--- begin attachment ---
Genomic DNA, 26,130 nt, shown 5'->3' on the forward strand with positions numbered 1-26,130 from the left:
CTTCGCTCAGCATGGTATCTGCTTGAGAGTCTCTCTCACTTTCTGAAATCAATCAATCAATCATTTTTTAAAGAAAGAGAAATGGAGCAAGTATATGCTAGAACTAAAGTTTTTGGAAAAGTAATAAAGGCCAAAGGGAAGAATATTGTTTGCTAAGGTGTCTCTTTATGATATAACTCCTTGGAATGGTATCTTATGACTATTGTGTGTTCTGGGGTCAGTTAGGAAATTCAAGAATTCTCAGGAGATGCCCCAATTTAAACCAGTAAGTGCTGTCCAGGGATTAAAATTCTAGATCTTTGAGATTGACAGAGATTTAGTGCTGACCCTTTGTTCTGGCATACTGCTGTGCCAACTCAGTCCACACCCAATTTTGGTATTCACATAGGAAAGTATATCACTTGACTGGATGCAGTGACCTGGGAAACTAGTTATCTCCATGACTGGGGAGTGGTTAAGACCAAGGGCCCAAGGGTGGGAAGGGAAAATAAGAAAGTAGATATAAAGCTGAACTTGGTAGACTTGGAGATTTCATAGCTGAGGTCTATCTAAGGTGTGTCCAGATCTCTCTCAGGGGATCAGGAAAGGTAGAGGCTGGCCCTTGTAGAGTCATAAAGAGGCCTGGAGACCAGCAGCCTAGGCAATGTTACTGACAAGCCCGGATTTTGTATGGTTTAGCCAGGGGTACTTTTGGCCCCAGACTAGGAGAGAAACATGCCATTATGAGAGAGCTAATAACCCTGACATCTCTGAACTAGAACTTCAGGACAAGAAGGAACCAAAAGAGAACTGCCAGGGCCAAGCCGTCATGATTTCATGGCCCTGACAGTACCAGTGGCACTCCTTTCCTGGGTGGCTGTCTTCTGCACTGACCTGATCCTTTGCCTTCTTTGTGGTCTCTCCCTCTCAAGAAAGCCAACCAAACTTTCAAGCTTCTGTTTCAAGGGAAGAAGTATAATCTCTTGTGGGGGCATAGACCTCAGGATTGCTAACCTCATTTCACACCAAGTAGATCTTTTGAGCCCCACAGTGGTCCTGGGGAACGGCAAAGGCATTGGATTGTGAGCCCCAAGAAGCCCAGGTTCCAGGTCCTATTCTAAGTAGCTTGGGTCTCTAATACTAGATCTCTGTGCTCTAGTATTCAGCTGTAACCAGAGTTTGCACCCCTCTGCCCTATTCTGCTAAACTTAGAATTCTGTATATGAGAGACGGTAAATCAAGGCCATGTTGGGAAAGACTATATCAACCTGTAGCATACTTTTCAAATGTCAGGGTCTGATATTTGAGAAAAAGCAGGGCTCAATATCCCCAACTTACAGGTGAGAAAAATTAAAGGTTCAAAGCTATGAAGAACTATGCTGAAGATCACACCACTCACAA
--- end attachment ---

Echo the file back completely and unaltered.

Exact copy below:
Genomic DNA, 26,130 nt, shown 5'->3' on the forward strand with positions numbered 1-26,130 from the left:
CTTCGCTCAGCATGGTATCTGCTTGAGAGTCTCTCTCACTTTCTGAAATCAATCAATCAATCATTTTTTAAAGAAAGAGAAATGGAGCAAGTATATGCTAGAACTAAAGTTTTTGGAAAAGTAATAAAGGCCAAAGGGAAGAATATTGTTTGCTAAGGTGTCTCTTTATGATATAACTCCTTGGAATGGTATCTTATGACTATTGTGTGTTCTGGGGTCAGTTAGGAAATTCAAGAATTCTCAGGAGATGCCCCAATTTAAACCAGTAAGTGCTGTCCAGGGATTAAAATTCTAGATCTTTGAGATTGACAGAGATTTAGTGCTGACCCTTTGTTCTGGCATACTGCTGTGCCAACTCAGTCCACACCCAATTTTGGTATTCACATAGGAAAGTATATCACTTGACTGGATGCAGTGACCTGGGAAACTAGTTATCTCCATGACTGGGGAGTGGTTAAGACCAAGGGCCCAAGGGTGGGAAGGGAAAATAAGAAAGTAGATATAAAGCTGAACTTGGTAGACTTGGAGATTTCATAGCTGAGGTCTATCTAAGGTGTGTCCAGATCTCTCTCAGGGGATCAGGAAAGGTAGAGGCTGGCCCTTGTAGAGTCATAAAGAGGCCTGGAGACCAGCAGCCTAGGCAATGTTACTGACAAGCCCGGATTTTGTATGGTTTAGCCAGGGGTACTTTTGGCCCCAGACTAGGAGAGAAACATGCCATTATGAGAGAGCTAATAACCCTGACATCTCTGAACTAGAACTTCAGGACAAGAAGGAACCAAAAGAGAACTGCCAGGGCCAAGCCGTCATGATTTCATGGCCCTGACAGTACCAGTGGCACTCCTTTCCTGGGTGGCTGTCTTCTGCACTGACCTGATCCTTTGCCTTCTTTGTGGTCTCTCCCTCTCAAGAAAGCCAACCAAACTTTCAAGCTTCTGTTTCAAGGGAAGAAGTATAATCTCTTGTGGGGGCATAGACCTCAGGATTGCTAACCTCATTTCACACCAAGTAGATCTTTTGAGCCCCACAGTGGTCCTGGGGAACGGCAAAGGCATTGGATTGTGAGCCCCAAGAAGCCCAGGTTCCAGGTCCTATTCTAAGTAGCTTGGGTCTCTAATACTAGATCTCTGTGCTCTAGTATTCAGCTGTAACCAGAGTTTGCACCCCTCTGCCCTATTCTGCTAAACTTAGAATTCTGTATATGAGAGACGGTAAATCAAGGCCATGTTGGGAAAGACTATATCAACCTGTAGCATACTTTTCAAATGTCAGGGTCTGATATTTGAGAAAAAGCAGGGCTCAATATCCCCAACTTACAGGTGAGAAAAATTAAAGGTTCAAAGCTATGAAGAACTATGCTGAAGATCACACCACTCACAA